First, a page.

BOOKS: Weekends with Daisy
From ANIMAL PEOPLE, October 2013: (Actually published on November 20, 2013.)
Weekends with Daisy by Sharron Kahn Luttrell Simon & Schuster (1230 Ave. of the Americas, New York, NY 10020), 2013. 311 pages, hardcover. $26.00.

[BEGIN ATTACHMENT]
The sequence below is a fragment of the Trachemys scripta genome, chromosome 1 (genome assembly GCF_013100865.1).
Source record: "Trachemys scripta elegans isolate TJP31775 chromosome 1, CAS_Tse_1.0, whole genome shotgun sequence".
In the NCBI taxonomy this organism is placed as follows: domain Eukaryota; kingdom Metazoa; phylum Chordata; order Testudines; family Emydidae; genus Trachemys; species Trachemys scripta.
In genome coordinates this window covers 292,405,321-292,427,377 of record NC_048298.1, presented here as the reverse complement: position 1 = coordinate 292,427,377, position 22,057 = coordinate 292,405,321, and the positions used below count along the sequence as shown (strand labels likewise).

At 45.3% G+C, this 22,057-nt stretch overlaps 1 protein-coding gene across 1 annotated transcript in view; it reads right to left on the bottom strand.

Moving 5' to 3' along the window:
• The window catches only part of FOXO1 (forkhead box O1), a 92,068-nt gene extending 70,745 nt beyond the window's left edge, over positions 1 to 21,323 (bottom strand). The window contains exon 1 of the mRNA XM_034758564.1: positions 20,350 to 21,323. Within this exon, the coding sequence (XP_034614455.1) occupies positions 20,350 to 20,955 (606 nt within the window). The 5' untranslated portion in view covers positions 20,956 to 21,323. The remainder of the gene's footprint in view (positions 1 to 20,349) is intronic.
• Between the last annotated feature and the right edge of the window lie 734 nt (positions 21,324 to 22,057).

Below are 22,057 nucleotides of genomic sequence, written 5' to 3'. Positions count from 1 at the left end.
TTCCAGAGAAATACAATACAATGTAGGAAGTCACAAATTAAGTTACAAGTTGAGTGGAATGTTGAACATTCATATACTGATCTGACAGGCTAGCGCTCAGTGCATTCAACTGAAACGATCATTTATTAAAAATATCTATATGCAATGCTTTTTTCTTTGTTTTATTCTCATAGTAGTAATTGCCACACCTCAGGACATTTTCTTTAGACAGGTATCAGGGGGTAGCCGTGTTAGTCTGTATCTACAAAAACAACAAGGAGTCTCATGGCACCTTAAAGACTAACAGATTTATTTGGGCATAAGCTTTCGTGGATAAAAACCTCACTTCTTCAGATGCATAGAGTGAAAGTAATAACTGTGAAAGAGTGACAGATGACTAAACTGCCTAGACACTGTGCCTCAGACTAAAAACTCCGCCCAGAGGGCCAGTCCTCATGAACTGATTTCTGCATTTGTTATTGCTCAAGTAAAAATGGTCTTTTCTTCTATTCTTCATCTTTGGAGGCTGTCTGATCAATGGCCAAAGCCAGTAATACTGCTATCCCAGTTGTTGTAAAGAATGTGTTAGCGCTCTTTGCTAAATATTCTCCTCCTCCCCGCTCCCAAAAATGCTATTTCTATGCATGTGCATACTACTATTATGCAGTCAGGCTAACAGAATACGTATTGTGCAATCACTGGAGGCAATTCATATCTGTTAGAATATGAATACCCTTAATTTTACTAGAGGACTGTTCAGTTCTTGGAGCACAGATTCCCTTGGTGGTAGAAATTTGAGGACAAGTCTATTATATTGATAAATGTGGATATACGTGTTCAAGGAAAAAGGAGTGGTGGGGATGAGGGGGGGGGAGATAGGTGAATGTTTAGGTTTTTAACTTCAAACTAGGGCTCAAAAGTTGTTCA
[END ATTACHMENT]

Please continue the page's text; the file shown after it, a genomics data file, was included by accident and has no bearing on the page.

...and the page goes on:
Weekends with Daisy is a journey into the care and training of puppies who will be placed with disabled people. Before service dogs enter advanced training, they live with foster parents for socialization, housebreaking, and introduction to public places including airports, bus stations, and shopping centers. Founded in 1976 as Dogs for Deaf & Disabled Americans, National Education for Assistance Dog Services trains mostly shelter dogs. The oldest continuously operating hearing dog program in the U.S., NEADS was more-or-less the model for the better known San Francisco SPCA hearing dog program, which operated from 1978 to 2008. Since finding dedicated and reliable foster families is not always easy, NEADS operates a Prison Pup Partnership. This program places puppies in 10 New England prisons where inmates raise and train them for assistance work. More than 90% of the 1,400 dogs who have been trained by NEADS have come through the prison program. After losing her beloved family dog, Weekends with Daisy author Sharron Kahn Luttrell volunteered with NEADS, training dogs with inmates under outside supervision on weekdays, hosting the dogs at her home on weekends. Luttrell extensively describes her time with service-dog-in-training Daisy, but I would like to have to heard more from Keith, the inmate who kept Daisy during the week at the J.J. Moran Medium Security Facility in Rhode Island. What was living with a dog inside a penitentiary like? How did Keith spend his days with a dog in training? Did he become emotionally attached to Daisy? Only two-thirds of the way through the book does Luttrell learn that Keith is incarcerated for murder. As a nosy ex-New Yorker, and a person concerned about who looks after a dog I am responsible for, I would have checked sooner. Luttrell and Keith are equal partners in Daisy’s training. Both have feelings about Daisy and how she is trained. Keith’s voice might have made Weekends with Daisy stand out among the ever-growing library of books about working dogs and dog training. ––Debra J. White